The openSUSE Build Service Team has decided to rename its cutting-edge packaging- and distribution build technology to Open Build Service. The new name, while maintaining the well-known OBS acronym, signals its open and cross-distribution nature.
The openSUSE Buildservice started out as an internal SUSE technology. In 2006 it was decided to open its source code and development process. From that point on, the scope of the openSUSE Build Service started to widen. First, it was just there to build add-on packages for SUSE Linux. Later on it became able to build openSUSE itself and to support also non-SUSE distributions (Fedora, Ubuntu, MeeGo and others) and packaging systems (rpm, debian, kiwi), now expanded to 21 build targets on 6 architectures. We will support even more systems in future, non-Linux targets and also more specialized Linux targets like maintenance channels. But while ‘OBS’ is meant for a much wider audience than openSUSE, being used by projects and companies like VLC, MeeGo, Dell and many others, its name misleadingly signaled a distribution-specific purpose.
OBS is a unique piece of technology and certainly deserves to be known and used by a wide audience. With features like integration with Source Code Management systems including GIT and Subversion and powerful collaborative features has made the public instance on build.opensuse.org the preferred build technology for well over 27,000 users.
In highlighting the benefits of OBS to the masses, the over-reaching assumption that the service is openSUSE-specfic proved to be a deterrent. It clearly takes additional effort to convince a potential user that despite the name, openSUSE Build Service was not just for openSUSE. And the distribution-independent technological benefits became lost in the confusion. This effect is very apparent in face to face communication as you’ll almost immediately hear others saying “No, I’m a Fedora packager, this has nothing to do with me. Sorry.” when they hear about OBS. This same effect lead to less people reading articles or attending talks on the subject.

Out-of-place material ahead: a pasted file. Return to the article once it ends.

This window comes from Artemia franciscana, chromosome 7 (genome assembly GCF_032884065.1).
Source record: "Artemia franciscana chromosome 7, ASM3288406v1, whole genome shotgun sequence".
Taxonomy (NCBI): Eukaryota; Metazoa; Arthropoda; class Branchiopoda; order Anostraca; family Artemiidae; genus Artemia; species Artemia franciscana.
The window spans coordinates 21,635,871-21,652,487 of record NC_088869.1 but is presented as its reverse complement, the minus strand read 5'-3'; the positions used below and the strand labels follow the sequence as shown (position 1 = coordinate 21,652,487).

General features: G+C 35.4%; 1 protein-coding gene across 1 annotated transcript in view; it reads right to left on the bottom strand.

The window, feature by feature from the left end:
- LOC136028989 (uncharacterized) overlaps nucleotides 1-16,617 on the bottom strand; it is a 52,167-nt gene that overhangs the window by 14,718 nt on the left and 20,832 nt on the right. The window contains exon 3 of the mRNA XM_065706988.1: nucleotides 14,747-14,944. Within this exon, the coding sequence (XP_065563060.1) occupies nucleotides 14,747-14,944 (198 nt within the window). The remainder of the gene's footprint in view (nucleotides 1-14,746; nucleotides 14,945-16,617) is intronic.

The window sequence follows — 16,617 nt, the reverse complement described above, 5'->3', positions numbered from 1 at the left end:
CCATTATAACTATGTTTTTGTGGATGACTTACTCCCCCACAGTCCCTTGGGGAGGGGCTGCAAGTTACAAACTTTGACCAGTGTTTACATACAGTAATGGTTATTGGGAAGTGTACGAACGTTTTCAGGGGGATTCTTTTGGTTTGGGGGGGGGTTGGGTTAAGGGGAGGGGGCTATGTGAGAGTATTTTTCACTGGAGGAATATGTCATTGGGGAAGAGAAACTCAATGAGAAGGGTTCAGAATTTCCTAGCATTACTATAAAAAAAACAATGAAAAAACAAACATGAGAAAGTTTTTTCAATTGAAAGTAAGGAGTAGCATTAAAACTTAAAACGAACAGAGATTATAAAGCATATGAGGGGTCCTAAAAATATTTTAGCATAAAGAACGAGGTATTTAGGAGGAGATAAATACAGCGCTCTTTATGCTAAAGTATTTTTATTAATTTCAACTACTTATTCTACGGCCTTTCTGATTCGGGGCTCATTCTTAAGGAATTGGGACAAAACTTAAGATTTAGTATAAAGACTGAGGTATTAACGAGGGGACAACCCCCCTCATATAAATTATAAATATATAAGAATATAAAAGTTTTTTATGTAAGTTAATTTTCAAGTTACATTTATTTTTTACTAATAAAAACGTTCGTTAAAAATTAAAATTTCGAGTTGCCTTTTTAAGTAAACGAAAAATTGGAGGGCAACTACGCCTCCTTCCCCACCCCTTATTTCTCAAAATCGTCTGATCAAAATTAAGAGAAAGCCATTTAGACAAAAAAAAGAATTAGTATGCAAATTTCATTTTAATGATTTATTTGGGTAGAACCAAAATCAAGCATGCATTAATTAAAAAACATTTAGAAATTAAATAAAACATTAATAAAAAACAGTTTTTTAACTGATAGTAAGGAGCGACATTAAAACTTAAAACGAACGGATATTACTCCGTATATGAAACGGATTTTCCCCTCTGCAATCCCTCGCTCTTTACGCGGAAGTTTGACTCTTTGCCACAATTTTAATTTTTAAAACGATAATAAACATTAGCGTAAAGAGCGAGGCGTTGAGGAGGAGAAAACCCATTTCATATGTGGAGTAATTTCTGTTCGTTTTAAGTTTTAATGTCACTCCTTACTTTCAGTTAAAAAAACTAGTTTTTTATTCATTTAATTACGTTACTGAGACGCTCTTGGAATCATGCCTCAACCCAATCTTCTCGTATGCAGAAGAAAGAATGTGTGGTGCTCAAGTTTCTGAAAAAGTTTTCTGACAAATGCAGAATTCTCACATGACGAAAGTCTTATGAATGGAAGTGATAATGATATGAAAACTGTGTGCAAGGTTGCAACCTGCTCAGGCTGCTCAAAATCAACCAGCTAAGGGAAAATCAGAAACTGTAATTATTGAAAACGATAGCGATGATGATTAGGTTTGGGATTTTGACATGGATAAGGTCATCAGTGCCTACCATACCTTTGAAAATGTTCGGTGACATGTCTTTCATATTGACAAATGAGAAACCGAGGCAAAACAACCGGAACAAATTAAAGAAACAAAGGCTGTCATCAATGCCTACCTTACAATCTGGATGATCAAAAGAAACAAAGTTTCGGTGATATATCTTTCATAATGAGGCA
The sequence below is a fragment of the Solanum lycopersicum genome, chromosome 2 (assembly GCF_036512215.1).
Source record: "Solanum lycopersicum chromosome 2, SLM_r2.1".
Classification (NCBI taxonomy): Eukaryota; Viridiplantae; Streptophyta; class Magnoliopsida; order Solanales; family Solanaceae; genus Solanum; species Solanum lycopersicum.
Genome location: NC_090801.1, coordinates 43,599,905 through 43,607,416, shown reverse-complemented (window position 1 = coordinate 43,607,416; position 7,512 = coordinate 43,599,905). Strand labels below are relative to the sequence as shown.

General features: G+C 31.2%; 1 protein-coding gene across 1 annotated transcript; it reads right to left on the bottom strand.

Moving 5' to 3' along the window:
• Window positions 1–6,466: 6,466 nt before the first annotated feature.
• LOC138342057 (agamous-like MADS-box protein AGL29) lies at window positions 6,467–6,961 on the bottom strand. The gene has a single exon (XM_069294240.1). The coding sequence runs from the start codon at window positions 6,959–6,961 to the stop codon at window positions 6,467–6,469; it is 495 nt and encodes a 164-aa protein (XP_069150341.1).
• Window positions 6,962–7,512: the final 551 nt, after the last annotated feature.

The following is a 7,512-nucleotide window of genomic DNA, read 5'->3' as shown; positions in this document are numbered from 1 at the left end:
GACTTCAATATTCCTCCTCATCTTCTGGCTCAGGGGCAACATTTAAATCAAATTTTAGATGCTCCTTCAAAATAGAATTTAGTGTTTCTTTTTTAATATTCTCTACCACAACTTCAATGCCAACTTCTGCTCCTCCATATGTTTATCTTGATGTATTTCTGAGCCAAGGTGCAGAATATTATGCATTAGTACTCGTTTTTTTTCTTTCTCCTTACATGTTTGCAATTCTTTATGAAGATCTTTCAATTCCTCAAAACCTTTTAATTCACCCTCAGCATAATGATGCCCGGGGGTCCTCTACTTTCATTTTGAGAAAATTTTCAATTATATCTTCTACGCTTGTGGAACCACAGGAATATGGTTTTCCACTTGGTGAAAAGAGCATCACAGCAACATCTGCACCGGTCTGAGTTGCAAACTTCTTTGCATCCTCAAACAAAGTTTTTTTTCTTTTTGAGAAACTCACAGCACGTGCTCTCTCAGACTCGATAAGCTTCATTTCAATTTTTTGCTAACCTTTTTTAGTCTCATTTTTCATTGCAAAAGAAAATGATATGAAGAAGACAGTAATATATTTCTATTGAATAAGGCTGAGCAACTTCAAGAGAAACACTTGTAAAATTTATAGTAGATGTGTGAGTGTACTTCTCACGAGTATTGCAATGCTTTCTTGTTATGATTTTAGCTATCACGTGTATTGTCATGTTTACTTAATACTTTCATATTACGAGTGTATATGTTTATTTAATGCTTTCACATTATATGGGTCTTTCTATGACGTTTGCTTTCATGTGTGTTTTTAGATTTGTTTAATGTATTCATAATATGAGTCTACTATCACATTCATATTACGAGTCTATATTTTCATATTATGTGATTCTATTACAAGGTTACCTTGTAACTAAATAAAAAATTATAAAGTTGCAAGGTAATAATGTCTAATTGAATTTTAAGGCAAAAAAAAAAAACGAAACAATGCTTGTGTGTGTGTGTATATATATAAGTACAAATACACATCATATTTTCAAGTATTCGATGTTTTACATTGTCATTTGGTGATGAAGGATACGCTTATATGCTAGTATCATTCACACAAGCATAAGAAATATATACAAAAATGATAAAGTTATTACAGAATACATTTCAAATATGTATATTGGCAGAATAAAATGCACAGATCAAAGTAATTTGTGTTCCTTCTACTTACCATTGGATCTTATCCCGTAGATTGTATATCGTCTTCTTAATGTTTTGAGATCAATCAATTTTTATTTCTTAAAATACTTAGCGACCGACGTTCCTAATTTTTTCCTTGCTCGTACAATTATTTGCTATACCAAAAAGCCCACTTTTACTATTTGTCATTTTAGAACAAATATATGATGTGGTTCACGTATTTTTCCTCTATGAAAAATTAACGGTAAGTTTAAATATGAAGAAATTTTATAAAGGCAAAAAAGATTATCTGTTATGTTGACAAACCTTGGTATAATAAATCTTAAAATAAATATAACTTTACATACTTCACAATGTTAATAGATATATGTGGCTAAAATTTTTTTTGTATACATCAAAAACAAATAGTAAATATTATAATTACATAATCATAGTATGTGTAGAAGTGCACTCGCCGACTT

And while this was an undesirable effect for us promoting one of the key features of the openSUSE Project, we also recognized this was preventing developers and packagers wanting to promote and distribute their software projects from benefiting from a service that would truly enable them to achieve that goal.
As our openSUSE ambassadors around the world have been stepping up our communication and promotion around OBS, they have noticed this effect. After some discussion on the international marketing mailing list it was agreed to recommend the OBS team to rename their technology to Open Build Service. This would retain the OBS acronym and excellent search engine position at the slight expense of a weakened link between the openSUSE community, where OBS originated, and the Build Service currently lives.
But it would clearly signal the open and collaborative nature of OBS and allow OBS to spread its wings and reach an even wider audience, benefiting all of Free Software. And that has always and continues to be the higher goal of the openSUSE Project.
So after ample deliberation and discussion with all the major stakeholders, the OBS team agreed that it would be beneficial to rename the openSUSE Build Service to Open Build Service. It is and will remain an openSUSE project, with significant contributions from SUSE and openSUSE community members as well as many others from communities like MeeGo and VLC but also be more clear about its cross-distribution, cross-project goals and ambitions.
The branding part of OBS will be adapted to make it easy for projects deploying their own OBS to name their OBS while staying connected with the OBS project. We suggest to name a project-specific OBS instance “XXX Open Build Service”, like “VLC Open Build Service”. The new domain name for the project will be openbuildservice.org.
Of course, we at openSUSE are very happy with this change. And so are our friends and users of OBS!
Ralph Dehner, CEO at B1 systems notes:
“In the past B1 Systems has written build environments for the customers by itself. With the open Build Service now exists a “standard” which makes it easy to build packages for different distributions and architectures.
This will be also interesting for many other open source projects.”
“The Linux Foundation views OBS as an important and useful tool for building software for Linux,” said Amanda McPherson, vice president of marketing and developer program for the Linux Foundation. “As adoption of OBS has increased, it’s a natural step to rename it to reflect its open nature and cross-distribution support.”
As OBS has matured and becomes more widespread, SUSE has decided to help organizations who want to use and deploy it. SUSE OBS Developer Support brings commercial support options for customers and partners that want to run their own instance of the Open Build Service.
The support offering will be handled via a new OBS Developer Services (DS) program. Under this program, customers will receive support for configuration and setup issues as well as the ability to get code fixes for bugs that affect them. As part of this program, SUSE is also collecting requirements to the OBS software and will input this into the planning process for OBS. SUSE will be working with partners to enable and back them to offer implementation and consulting services.
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